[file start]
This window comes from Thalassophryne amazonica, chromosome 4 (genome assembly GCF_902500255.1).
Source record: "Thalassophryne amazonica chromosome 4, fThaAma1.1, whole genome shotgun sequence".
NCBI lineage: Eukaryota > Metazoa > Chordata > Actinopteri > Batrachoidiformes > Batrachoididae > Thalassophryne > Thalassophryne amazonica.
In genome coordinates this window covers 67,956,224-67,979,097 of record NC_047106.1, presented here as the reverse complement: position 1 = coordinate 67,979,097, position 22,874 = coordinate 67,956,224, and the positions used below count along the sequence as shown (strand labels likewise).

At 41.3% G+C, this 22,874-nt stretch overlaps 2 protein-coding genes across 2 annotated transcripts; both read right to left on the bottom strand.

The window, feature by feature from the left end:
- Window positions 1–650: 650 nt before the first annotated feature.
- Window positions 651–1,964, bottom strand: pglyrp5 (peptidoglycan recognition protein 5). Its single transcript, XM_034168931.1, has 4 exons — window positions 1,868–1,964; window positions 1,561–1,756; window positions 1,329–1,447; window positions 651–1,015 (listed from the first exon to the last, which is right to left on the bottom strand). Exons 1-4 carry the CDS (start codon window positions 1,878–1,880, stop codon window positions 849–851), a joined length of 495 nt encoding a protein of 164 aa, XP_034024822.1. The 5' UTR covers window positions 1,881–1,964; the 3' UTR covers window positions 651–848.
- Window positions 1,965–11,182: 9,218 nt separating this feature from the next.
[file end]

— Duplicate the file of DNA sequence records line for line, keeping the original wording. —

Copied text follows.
This window comes from Thalassophryne amazonica, chromosome 4 (genome assembly GCF_902500255.1).
Source record: "Thalassophryne amazonica chromosome 4, fThaAma1.1, whole genome shotgun sequence".
NCBI lineage: Eukaryota > Metazoa > Chordata > Actinopteri > Batrachoidiformes > Batrachoididae > Thalassophryne > Thalassophryne amazonica.
In genome coordinates this window covers 67,956,224-67,979,097 of record NC_047106.1, presented here as the reverse complement: position 1 = coordinate 67,979,097, position 22,874 = coordinate 67,956,224, and the positions used below count along the sequence as shown (strand labels likewise).

At 41.3% G+C, this 22,874-nt stretch overlaps 2 protein-coding genes across 2 annotated transcripts; both read right to left on the bottom strand.

The window, feature by feature from the left end:
- Window positions 1–650: 650 nt before the first annotated feature.
- Window positions 651–1,964, bottom strand: pglyrp5 (peptidoglycan recognition protein 5). Its single transcript, XM_034168931.1, has 4 exons — window positions 1,868–1,964; window positions 1,561–1,756; window positions 1,329–1,447; window positions 651–1,015 (listed from the first exon to the last, which is right to left on the bottom strand). Exons 1-4 carry the CDS (start codon window positions 1,878–1,880, stop codon window positions 849–851), a joined length of 495 nt encoding a protein of 164 aa, XP_034024822.1. The 5' UTR covers window positions 1,881–1,964; the 3' UTR covers window positions 651–848.
- Window positions 1,965–11,182: 9,218 nt separating this feature from the next.